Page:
A Buddhist practitioner, internationally reputed singer and philanthropist in one word is simplicity
Litfest: The discussions between the two speakers were hardly complex or philosophical.
Rather, it was a story of a young girl, who, having lived a challenging childhood, ventured into finding a meaningful life for herself and people around her, embracing music as an imperative tool.
It was also music the audience sought, when the floor was opened for questions after the discussions. And that’s what they got.
Those, who showed up at the ongoing Mountain Echoes literary festival at Taj Tashi yesterday afternoon, were treated to a “spiritual” session with a Buddhist nun, a philanthropist from Nepal and an internationally reputed singer of Buddhist hymns and chants, Ani Choying Drolma.
In yellow robes and with shaven head, her personality was punctuated with simplicity and humility, quite contrary to her noble initiatives back home, and the name she has made for herself round the globe for performing mantras and songs on spiritual themes.
How does it work for a nun?
“Although I’m not a very learned person or a great practitioner, whatever little understanding I have of Buddhist teaching is that you have to be skillful according to time, place and people,” Ani Choying, who was visiting Bhutan for the fourth time, said.
She also realised that the most important thing in life was to be kind and thoughtful.
With that “simple, basic principle” in her heart, she said she was doing whatever possible within her capacity to bring transformation of thinking and improving qualify of life.
“In that, what better medium can I use besides music?” she said.
She said music was not something people generally associated with monks and nuns.
“But you go to a monastery and every ritual ceremony is carried out by musical instruments and melodies,” she said.
Before she got enrolled in Nagi goenpa nunnery in Kathmandu at the age of 13, Ani Choying Drolma was taking full charge of the household work. It involved cooking, cleaning, washing, looking after her two younger brothers and more. She had started going to school only at the age of nine.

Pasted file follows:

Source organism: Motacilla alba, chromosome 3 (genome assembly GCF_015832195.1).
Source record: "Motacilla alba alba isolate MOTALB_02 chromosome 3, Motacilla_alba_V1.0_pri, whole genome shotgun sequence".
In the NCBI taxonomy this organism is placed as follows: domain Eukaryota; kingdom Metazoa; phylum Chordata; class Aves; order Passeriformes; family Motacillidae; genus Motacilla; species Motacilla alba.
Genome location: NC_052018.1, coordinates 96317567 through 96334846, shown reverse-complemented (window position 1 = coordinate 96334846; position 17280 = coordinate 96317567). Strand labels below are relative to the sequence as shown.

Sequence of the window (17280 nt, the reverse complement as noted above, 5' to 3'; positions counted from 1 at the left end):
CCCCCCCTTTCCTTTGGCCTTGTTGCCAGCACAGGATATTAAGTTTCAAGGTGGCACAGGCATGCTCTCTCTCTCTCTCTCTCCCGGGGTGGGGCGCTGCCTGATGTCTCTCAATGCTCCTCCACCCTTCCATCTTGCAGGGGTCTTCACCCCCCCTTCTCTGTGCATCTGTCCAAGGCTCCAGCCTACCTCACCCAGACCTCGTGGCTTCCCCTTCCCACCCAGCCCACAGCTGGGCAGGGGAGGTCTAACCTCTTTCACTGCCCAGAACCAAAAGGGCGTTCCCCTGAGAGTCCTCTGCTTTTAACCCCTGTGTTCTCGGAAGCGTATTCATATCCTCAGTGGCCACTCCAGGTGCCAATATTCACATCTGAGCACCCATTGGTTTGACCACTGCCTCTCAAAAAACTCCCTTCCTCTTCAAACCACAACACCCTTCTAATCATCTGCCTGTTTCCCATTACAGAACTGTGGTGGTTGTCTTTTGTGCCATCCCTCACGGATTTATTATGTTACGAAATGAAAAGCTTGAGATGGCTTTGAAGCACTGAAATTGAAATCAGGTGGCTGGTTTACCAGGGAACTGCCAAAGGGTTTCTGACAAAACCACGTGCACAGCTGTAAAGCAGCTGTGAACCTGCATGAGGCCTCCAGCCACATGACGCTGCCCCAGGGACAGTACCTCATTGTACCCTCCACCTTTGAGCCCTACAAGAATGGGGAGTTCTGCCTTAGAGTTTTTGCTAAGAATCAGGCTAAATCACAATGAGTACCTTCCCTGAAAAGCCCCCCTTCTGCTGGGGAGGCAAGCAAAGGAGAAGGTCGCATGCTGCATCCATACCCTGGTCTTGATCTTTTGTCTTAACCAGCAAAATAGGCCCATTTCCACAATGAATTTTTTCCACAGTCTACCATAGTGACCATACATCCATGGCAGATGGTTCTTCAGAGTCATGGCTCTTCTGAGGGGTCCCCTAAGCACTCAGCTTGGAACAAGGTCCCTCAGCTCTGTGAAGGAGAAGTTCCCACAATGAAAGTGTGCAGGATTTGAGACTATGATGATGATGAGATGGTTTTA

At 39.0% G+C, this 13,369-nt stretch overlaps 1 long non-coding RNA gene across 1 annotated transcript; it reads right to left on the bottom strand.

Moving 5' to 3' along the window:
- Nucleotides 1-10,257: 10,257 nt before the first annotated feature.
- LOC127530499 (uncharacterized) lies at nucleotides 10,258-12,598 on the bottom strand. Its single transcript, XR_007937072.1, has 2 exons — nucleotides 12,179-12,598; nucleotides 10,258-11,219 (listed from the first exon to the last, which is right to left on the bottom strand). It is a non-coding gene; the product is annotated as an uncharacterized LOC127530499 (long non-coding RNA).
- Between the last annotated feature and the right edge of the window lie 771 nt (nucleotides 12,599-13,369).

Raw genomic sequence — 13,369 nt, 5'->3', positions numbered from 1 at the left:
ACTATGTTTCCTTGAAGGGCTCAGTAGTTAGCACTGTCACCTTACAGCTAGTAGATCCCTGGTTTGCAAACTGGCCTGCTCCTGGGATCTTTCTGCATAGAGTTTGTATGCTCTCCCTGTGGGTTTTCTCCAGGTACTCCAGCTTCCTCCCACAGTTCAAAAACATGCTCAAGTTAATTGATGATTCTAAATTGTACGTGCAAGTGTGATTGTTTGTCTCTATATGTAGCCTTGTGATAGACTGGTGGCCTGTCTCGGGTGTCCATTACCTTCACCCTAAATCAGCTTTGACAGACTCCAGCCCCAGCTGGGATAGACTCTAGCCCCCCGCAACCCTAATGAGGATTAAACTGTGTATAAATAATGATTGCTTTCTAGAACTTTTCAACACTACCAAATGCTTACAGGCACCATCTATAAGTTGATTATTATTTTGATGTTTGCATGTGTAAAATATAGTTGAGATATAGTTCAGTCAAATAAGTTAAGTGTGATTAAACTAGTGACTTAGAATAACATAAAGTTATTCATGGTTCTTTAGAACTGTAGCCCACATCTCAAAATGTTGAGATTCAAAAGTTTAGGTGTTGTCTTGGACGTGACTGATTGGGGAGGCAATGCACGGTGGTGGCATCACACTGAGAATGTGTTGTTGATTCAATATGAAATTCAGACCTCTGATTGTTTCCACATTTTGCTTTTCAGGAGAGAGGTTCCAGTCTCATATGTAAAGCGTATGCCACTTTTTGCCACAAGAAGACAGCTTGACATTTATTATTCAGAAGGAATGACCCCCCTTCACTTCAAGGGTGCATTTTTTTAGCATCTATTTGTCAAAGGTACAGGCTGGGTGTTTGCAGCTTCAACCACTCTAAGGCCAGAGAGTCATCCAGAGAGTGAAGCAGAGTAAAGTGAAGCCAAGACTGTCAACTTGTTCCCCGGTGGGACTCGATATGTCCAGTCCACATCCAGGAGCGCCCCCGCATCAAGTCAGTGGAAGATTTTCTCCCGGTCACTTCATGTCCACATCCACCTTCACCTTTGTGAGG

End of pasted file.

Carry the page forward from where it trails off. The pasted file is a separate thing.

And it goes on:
But the most difficult part at home was that of her dad suffering from a “disease” in which he could not control his anger. That subjected the family to physical abuse.
“But, today, when I look back, I’m equally grateful to my dad as much as to my guru,” she said. “These two men helped me to be who I am today.”
First public performance
It was in 1998 that she received a proposal for a monthlong concert tour in America. By then, her album, launched a year ago by an American record company, had received many good reviews internationally, including from the Rolling Stones.
“My excitement was to see America, without much calculation on how that tour would end,” she said.
When the tour ended, it was a success, no doubt, which led to many invitations from music festivals in America and European countries. It also brought financial respite, which helped her establish organisations to work towards welfare for nuns, women and children back home.
But before that, it was American guitarist Steve Tibbetts, a disciple of Ani’s root teacher, who heard her sing and had later mixed her voice with his music. He also proposed to do an album.
“When I asked my teacher, he said, since I sing all these great mantras, which carry very profound energy and blessings in them, whoever gets the chance to listen, irrespective of whether they believe or not, will benefit,” she said. “With that understanding, I went ahead.”